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regular-article-logo Sunday, 16 June 2024

Parliamentary panel calls for free cancer treatment

Committee asks govt to take steps to strengthen radiotherapy facilities in the country, expressing concerns about inadequate infrastructure

G.S. Mudur New Delhi Published 12.12.22, 04:41 AM
Representational Image

Representational Image

A parliamentary panel has asked the Centre to provide free cancer treatment to middle-class households through a government-funded health insurance scheme and to cap cancer diagnostics and treatment services in government and private hospitals.

The parliamentary standing committee on health has also called on the government to take steps to strengthen radiotherapy facilities in the country, expressing concerns about inadequate infrastructure and long waiting times that are contributing to poor cancer survival.

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The panel, in a report on cancer management in the country and tabled in Parliament earlier this week, asked the health ministry to include middle-class households among the beneficiaries of the Ayushman Bharat Pradhan Mantri Jan Aarogya Yojana (PMJAY) for cancer treatment.

The PMJAY, launched in 2018, provides poor households with hospitalisation cover of up to Rs 500,000 per year. The panel said expanding the list of beneficiaries to offer middle-class households treatment for cancer could help avert middle-class families of cancer patients “from going into penury.”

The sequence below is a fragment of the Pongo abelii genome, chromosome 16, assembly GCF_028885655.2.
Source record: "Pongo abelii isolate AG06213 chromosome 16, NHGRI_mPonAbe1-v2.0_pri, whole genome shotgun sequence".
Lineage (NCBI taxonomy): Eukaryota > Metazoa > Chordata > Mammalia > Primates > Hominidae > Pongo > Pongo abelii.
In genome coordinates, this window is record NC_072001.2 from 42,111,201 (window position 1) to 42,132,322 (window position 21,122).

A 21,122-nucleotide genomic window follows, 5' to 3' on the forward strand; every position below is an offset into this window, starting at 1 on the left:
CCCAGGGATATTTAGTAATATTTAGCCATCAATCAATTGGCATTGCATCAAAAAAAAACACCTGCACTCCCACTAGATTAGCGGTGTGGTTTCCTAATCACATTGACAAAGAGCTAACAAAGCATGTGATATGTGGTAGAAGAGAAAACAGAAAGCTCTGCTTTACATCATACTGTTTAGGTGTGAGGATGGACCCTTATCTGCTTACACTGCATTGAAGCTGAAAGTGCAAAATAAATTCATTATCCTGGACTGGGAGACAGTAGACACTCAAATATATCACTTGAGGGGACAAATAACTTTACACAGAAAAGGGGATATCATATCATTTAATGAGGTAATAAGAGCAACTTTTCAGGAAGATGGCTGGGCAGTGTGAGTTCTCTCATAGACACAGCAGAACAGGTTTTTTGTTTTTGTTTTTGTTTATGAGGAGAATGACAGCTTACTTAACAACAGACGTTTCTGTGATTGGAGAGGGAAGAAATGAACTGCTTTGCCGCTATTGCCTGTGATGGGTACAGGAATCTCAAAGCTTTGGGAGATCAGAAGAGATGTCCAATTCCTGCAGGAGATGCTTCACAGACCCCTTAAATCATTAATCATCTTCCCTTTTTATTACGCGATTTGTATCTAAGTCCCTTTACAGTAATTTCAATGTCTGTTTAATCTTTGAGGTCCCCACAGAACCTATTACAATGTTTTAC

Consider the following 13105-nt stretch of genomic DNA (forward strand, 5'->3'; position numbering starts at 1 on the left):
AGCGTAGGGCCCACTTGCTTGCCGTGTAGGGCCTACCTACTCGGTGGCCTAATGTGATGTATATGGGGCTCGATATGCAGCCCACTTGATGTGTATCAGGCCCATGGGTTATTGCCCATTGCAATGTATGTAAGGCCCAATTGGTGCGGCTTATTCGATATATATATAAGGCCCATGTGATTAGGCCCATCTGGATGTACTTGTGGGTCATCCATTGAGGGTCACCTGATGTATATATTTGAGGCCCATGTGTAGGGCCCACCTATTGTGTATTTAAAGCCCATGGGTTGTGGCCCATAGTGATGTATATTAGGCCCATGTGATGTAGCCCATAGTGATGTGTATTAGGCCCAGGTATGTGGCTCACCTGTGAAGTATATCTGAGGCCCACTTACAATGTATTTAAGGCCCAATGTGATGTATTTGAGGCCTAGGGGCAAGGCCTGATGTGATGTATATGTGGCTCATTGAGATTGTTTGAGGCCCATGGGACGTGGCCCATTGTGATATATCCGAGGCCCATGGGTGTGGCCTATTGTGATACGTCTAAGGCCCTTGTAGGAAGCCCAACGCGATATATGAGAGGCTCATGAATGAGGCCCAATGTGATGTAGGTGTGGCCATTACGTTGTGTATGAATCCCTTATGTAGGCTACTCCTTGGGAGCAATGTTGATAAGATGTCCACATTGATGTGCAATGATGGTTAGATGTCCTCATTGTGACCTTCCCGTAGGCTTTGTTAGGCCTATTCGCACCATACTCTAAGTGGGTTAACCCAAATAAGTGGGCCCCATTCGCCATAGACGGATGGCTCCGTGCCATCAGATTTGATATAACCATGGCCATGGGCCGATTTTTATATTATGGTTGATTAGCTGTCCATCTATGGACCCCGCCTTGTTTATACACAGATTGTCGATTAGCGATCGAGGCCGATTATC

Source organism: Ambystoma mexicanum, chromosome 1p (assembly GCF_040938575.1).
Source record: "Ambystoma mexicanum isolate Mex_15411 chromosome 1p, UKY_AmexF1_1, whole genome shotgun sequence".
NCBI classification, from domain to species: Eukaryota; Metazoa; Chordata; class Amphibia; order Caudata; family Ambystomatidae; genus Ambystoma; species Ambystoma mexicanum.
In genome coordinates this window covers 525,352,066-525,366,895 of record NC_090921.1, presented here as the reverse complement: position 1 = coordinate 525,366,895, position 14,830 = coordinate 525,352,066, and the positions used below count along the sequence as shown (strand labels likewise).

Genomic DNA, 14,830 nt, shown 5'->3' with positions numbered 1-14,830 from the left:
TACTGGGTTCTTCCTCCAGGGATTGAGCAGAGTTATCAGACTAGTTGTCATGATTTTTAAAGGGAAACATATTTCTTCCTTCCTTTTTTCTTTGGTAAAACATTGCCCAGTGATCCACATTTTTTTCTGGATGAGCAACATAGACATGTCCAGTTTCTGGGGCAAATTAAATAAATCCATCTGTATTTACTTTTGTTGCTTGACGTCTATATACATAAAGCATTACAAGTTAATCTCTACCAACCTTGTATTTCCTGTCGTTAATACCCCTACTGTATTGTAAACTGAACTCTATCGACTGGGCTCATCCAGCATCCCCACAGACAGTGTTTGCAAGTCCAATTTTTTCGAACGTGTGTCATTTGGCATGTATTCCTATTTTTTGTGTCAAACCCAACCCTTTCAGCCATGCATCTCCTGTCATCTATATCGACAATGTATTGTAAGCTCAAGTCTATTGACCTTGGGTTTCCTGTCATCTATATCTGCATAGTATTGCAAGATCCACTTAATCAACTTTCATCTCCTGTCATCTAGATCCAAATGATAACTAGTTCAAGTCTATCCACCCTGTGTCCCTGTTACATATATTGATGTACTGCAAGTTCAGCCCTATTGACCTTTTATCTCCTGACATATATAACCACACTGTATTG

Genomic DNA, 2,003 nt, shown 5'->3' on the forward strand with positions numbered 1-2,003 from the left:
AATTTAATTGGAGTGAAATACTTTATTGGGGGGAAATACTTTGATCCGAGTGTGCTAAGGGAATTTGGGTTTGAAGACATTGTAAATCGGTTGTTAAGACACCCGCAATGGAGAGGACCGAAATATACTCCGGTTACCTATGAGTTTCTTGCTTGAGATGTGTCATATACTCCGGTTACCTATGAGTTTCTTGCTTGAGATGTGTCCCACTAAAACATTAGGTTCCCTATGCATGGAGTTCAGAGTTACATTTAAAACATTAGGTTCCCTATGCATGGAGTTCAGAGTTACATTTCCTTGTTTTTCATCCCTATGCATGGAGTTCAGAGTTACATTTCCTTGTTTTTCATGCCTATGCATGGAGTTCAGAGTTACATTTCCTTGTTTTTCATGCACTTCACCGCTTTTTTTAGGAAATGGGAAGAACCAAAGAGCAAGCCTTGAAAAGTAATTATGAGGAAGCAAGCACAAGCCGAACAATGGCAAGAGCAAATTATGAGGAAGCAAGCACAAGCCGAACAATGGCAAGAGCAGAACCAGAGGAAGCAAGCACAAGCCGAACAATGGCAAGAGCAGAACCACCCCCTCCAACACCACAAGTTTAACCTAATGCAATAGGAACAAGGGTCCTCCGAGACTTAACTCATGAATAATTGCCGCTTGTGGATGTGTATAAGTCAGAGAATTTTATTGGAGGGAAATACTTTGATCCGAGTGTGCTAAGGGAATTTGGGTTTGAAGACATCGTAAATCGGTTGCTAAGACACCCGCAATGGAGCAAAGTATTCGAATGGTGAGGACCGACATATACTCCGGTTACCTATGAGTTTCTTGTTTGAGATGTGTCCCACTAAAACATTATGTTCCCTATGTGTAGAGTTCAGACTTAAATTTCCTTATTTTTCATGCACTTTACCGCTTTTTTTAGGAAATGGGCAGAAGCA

The report comes amid mounting evidence from medical studies across the country that cancer treatment costs can lead to the accumulation of debts, poor compliance with prescribed therapy, and household members entering the job market prematurely to help with living costs.

A study of 3,012 patients from Haryana, Punjab, and Uttar Pradesh under treatment for cancer between 2017 and 2019, for instance, found that 52 per cent of patients or their families had to borrow money and 12.5 per cent had to sell assets for treatment.

Cancer specialists say treatment costs would depend on the site and the stage of cancer but could range anywhere from Rs 30,000 to Rs 50,000 for early-stage cancer to over Rs 50 lakh for certain socalled targeted therapies.

The parliamentary panel has called on the government to not only regulate the costs of medicines but also regulate the cost of diagnostics, treatment and services charges rendered not only in government but also in private hospitals.

In a section of the report on accessibility and affordability of cancer care, the panel underscored concerns that gaps in the radiotherapy infrastructure in the country and long waiting times could be contributing to “poor survival.”

India has only around 700 teleradiotherapy machines, instead of the required 1,300 machines under World Health Organisation norms of one machine per one million population. And radiotherapy is currently available only in 100 districts, making patients travel long distances for treatment.

The panel has noted that India has only 1.5 radiation oncologists per million population compared to 20 radiation oncologists per million in the US and only 3 linear accelerators per 10 million people in contrast to the world average of 18 per 10 million.

The panel has asked the health ministry to work on mechanisms to ensure that radiotherapy machines are imported or assembled in the country, noting that the high cost of radiotherapy in the private sector is mainly because machines are imported.

The Bhabha Atomic Research Centre, Mumbai, has developed homegrown and fully indigenous radiotherapy machines — Bhabhatron and its successor Bhabhatron II — but many hospitals have continued to import machines.

“Travel for radiotherapy adds to treatment costs,” said Sameer Dhingra, associate professor at the National Institute of Pharmaceutical Education and Research, Hajipur (Bihar), who last month published a study on the financial burden faced by patients receiving radiotherapy

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